When we think about an LED optic we think about a clear plastic lens that is on top of the LED to focus or spread the light. A lens for LED will function as an optic to collect light and magnify its intensity towards the target.
Primary optics and secondary optics
A LED has a small protective dome over the diode, this is called the primary optic which serves both to protect and shape the output of the diode. However, the light from the primary optic is still too broad for most uses and it lacks intensity over distance. That is why most LEDs use a secondary optic as well, like reflectors and TIR optics. These secondary optics are also used to collect light and magnify its intensity towards the intended target.
Creating lenses for LED
Creating reflectors and lenses for LEDs (solid-state lighting) is different than just adjusting designs from other light sources. For instance, incandescent bulbs illuminate in 360 degrees, but LEDs are directional lighting, illuminating 180 degrees. The maximum angle LEDs can emit is 180 degrees as the substrate is on the back of the die.
Spatial distribution is used to describe the light coming from an LEDs primary optic. It refers to the shape, or spread, of the light from the center of the LED. You can imagine a line running straight down the center of the diode. Spatial distribution is measured in degrees from this center point. The emitted light will be stronger in the center. Along the center the diode emits 100% of its relative luminous intensity and it will lose intensity farther away from the center. The use of a secondary lens or optic is needed to intensify the light and use the brightness and efficiency of the diode to full capacity.
Focusing lenses for LEDs
High power LEDs give off a Lambertian light distribution. Meaning that the brightness is the same for an observer, regardless of his or her position. Even when looking at the light source from the far side it is noticeable that the light source is extremely bright. This is where secondary optics can help, they collimate the light into a controlled beam that will bring the intensity to the area where needed. Collimated light rays will spread in parallel (however, it is impossible to make the light exactly parallel because of finite physical size of the emitter and diffraction).
Full width half maximum (FWHM)
FWHM is the angular width of the beam when the intensity at the edge is half the intensity in the center of the beam. This does not take into account the differences between optical platforms (e.g. varying diode sizes), nonetheless it is a handy way to classify optics. Even optics with identical viewing angles can differ in intensity and quality of the light beam, depending on the emitters optical design.
LED lens design and manufacturing
There are various factors to take into account when designing an optic for your project.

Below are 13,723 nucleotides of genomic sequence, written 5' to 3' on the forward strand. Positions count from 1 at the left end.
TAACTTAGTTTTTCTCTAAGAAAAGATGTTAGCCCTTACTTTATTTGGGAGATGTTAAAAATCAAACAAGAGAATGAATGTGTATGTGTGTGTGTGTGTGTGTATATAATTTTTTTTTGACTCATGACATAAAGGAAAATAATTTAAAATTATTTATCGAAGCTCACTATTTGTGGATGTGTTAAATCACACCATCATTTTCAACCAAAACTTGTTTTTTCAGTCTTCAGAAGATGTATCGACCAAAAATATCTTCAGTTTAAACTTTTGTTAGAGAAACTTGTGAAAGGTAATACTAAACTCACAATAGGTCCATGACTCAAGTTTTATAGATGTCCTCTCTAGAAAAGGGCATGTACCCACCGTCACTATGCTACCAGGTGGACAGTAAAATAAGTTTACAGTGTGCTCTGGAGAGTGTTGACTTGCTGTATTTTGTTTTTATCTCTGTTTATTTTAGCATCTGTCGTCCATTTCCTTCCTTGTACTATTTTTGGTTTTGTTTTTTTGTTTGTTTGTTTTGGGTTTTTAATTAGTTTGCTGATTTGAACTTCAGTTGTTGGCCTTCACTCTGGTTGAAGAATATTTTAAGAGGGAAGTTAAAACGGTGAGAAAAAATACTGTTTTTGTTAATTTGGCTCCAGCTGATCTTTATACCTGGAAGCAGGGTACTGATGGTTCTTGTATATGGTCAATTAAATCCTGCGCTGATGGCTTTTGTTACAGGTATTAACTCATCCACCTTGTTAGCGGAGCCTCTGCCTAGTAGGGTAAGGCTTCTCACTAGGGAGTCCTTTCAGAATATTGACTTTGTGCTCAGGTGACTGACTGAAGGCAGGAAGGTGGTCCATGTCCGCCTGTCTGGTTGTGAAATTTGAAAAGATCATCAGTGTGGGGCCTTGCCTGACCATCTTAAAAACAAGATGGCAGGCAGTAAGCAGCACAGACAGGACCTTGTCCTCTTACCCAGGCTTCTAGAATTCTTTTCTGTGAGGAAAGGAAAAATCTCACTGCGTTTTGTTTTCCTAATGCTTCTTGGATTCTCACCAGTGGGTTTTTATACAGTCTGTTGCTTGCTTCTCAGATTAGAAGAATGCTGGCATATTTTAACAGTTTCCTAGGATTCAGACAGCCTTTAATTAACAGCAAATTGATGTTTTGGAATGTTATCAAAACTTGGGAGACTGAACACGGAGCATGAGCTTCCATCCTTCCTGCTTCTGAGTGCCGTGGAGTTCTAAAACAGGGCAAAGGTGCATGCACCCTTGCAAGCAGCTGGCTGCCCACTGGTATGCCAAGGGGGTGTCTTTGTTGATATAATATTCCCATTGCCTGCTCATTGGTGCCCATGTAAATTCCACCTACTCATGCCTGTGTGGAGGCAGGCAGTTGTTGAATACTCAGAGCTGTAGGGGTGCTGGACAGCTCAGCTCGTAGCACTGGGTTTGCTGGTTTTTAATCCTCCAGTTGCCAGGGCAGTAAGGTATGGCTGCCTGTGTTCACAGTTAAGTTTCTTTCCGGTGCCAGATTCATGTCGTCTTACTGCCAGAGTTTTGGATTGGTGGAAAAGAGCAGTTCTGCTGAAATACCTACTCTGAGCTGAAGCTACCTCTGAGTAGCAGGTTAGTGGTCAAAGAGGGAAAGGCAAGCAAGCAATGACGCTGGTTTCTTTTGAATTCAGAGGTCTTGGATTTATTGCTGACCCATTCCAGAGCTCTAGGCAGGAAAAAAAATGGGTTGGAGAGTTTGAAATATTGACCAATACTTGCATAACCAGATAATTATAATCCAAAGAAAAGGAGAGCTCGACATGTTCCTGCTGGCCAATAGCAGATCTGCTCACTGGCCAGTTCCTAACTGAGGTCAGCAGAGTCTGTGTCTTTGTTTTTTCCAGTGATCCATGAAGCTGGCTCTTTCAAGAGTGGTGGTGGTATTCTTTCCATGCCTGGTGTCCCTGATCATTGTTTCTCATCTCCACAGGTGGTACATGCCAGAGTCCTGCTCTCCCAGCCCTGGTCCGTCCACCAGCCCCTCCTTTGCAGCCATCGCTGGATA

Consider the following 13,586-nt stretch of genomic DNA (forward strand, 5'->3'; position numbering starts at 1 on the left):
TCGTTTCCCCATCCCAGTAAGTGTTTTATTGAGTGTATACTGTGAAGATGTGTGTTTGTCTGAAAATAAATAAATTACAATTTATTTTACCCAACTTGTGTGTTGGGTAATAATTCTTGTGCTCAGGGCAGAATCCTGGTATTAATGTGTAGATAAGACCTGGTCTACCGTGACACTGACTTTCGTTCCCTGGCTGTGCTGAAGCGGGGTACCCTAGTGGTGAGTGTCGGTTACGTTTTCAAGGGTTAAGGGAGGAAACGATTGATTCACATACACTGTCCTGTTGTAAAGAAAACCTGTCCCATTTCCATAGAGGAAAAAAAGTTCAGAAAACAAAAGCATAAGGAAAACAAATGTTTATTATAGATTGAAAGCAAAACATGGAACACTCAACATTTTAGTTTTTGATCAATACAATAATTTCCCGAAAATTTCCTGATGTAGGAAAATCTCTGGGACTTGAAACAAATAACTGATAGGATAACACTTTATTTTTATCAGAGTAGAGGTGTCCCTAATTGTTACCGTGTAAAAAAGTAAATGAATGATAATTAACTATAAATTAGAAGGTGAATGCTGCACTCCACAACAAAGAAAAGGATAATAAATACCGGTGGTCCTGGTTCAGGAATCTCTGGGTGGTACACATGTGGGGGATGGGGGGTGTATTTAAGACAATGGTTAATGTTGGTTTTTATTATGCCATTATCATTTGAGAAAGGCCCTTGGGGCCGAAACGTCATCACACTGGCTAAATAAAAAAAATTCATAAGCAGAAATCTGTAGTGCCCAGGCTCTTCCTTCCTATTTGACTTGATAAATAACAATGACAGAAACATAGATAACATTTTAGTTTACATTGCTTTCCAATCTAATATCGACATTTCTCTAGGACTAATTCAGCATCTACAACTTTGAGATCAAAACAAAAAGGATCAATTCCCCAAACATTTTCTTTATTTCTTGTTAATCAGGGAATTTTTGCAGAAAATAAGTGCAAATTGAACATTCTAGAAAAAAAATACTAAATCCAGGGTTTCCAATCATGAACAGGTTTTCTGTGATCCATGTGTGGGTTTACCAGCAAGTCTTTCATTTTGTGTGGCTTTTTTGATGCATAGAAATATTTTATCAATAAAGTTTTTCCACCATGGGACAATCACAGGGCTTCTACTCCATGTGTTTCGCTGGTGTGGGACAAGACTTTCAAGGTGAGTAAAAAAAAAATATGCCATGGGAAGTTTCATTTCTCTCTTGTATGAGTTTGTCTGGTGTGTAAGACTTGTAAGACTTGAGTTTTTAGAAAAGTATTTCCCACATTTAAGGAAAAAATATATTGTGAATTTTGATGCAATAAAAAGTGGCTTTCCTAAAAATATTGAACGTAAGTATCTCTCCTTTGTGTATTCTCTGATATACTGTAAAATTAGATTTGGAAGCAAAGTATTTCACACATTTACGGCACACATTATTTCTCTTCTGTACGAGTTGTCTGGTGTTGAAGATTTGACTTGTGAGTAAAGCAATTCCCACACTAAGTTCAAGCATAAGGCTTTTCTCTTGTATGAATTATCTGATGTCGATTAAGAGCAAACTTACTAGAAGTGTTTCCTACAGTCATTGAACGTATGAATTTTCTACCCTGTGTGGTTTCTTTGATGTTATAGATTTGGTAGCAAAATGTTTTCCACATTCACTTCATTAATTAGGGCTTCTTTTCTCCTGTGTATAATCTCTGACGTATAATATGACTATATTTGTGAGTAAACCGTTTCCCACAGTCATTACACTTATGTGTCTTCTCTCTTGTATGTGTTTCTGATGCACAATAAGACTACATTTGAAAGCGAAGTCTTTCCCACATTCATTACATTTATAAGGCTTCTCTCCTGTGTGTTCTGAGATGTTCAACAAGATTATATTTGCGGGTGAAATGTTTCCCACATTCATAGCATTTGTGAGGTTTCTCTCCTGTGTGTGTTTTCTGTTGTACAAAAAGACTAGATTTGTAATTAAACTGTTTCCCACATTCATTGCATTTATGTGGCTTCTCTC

The angle over which the emitted light is distributed. Lenses and reflectors are used to help create the desired beam angle. For example, narrow beam angles (e.g. 40°) have a tight light beam and are commonly used for LED spotlights. Wide beam angles (e.g. 120°) have a large coverage for wide area lighting.
Clear lenses provide a crisp beam of light. However, sometimes you might want a softer edge. Diffusion can help offer a more uniform light output, especially when multiple LEDs are utilized.
Amount of LEDs per lens
Are you designing for a single LED or array? Multiple LED lenses are ideal for wide area lighting (e.g. street lighting).
How will the lens or reflector be attached? Will you twist or snap it onto a LED holder? Or will you use screws or special clips?
Custom lens for LED
Are you looking for a custom lens for your LEDs? Most of the available stock optics for LEDs might not be perfect for your project. And making changes to stock optics can be costly and time consuming. However, with our unique solution you no longer have to settle for sub-par optics. Addoptics offers smart manufacturing of polymer optics. Meaning you send us your optics design and we manufacture a batch within a matter of days. Our unique approach is ideal for both prototyping as well as series production.
Check our datasheet for our most up-to-date capabilities and material properties.
With our technology you can make use of rapid prototyping for your optics project. For instance, you can send a couple of different optical designs. We can manufacture all of them, ship them to you within a couple of working days and you can test and optimize the parts. After testing and optimization we can move on to series production with the finalized design.
If you would like to work with Addoptics and have your optics manufactured within a couple of days, please feel free to reach out to us so we can discuss your project.